When electric cars first began gaining popularity, traditional car companies thought they could easily replicate them and didn’t devote much time to develop a competing product. You could argue some still have their head in the sand, but we’ll reserve that topic for another blog.
What the traditional car companies were reluctant to realize was that it wasn’t as simple as swapping an electric motor and battery for the internal combustion engine and gas tank. Electric cars were fundamentally different. Driven by software that controlled and optimized every element of the car, these machines had to be re-envisioned from the ground up. The software was not a piece of the car, the car was built around the software. Yes, they were able to re-use some ideas of legacy cars – seats and steering wheels still look the same – but under the hood they are vastly different machines. In order to compete in the future of the car industry, legacy manufacturers are slowly learning that they must throw away large parts of the old playbook.
In a similar way, the security industry is undergoing a monumental shift. The migration of applications to the cloud coupled with the rise of users working outside an organization’s perimeter defenses have forced security vendors to rethink their product strategies.
SASE (secure access service edge) has emerged as the answer to these changes, but also creates some challenges of its own.
As vendors race to cobble together their SASE offerings, they must determine their best path for success by answering questions like “What can be repurposed?” “What has to be scrapped?” and “What new competencies will this require?” With billions being spent on acquisitions and development, and Gartner predicting that 40% of buyers will seek SASE solutions in the next 3-4 yrs, the stakes are incredibly high.
Speed of innovation will ultimately determine the winners in this race. This poses a significant challenge to legacy security providers whose roots are based in on-premise hardware appliances. Deployments, development processes, timing of updates (and pretty much everything that went into growing those businesses) become obsolete in the move to SASE.
SASE requires greater agility. From feature development to delivery as a managed service, the ability to be flexible is part of the opportunity and challenge that this new architecture poses. To achieve this cloud-delivered services will be built by agile development processes that focus on end user needs. Improved feature quality and rapid changes supported by DevOps teams are not just nice to haves…they will ultimately decide every vendor’s market share. As new use cases evolve, SASE providers will be able to morph offerings in almost real-time to meet the newest threats and market demands.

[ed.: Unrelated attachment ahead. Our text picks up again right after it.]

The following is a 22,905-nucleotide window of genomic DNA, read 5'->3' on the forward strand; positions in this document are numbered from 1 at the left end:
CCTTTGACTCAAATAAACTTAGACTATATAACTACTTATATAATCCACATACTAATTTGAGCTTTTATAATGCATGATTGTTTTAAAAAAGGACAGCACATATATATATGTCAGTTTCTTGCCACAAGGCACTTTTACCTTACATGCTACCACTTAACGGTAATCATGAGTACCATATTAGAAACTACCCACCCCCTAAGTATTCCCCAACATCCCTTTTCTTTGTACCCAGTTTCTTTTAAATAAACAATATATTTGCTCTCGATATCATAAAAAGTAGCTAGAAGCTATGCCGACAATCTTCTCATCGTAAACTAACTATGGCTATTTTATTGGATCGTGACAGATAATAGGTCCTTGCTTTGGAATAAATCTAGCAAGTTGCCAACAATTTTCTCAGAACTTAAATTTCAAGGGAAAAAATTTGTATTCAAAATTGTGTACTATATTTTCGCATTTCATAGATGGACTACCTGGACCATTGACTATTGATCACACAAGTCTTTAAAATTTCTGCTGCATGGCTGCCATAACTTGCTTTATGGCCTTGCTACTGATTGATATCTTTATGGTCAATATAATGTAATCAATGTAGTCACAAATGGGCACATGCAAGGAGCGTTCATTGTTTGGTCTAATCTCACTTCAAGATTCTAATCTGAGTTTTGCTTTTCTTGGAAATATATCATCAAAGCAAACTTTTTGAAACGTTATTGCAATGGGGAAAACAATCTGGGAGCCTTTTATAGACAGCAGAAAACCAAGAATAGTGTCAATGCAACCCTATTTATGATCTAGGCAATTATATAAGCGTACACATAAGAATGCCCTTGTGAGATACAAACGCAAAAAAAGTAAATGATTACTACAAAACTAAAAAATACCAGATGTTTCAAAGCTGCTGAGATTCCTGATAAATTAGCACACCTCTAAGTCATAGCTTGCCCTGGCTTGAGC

This agility requires SASE to be delivered as a subscription-based managed service. Operated by a security operations center (SOC), SASE will support advanced managed detection and response (MDR) capabilities. These management hubs will not only have complete visibility over user and environment activity, but also allow for rapid (or in some cases automated) remediation once trouble is discovered.
In addition to the enhanced response times, centralized policy management creates simplicity for security teams as policies are defined from a single source of truth and implemented across all security functions, users and locations.
What underlays all of these capabilities? Software-defined networking.
The network is the driver of this transformation. Much like the underlying software that electric cars are built upon; the management, delivery and scalability of cloud-delivered security services are being rearchitected on top of the network. Enabled by its integration to the network, security becomes seamless to the user and far more scalable for the provider.
Leveraging the network and intelligent endpoints, workloads are shifted to optimal locations and updated centrally. No longer are sessions moved to the intelligence, the intelligence can be moved to the session. Inspections can now occur anywhere on the network, resulting in better overall performance and reducing the complexity caused by service chaining.
Like the traditional car companies swapping out electric motors for gas and producing their inferior versions of electric vehicles, some legacy security providers will continue to try to solve these challenges without addressing the fundamental platform-related changes that are actually needed.
Until these security architectures are rebuilt on top of cloud networking platforms they will continue hitting the same proverbial wall. Some security providers will see this early, make the appropriate moves and ultimately dominate the coming wave of change… others will remain in denial and watch the new players pass them by.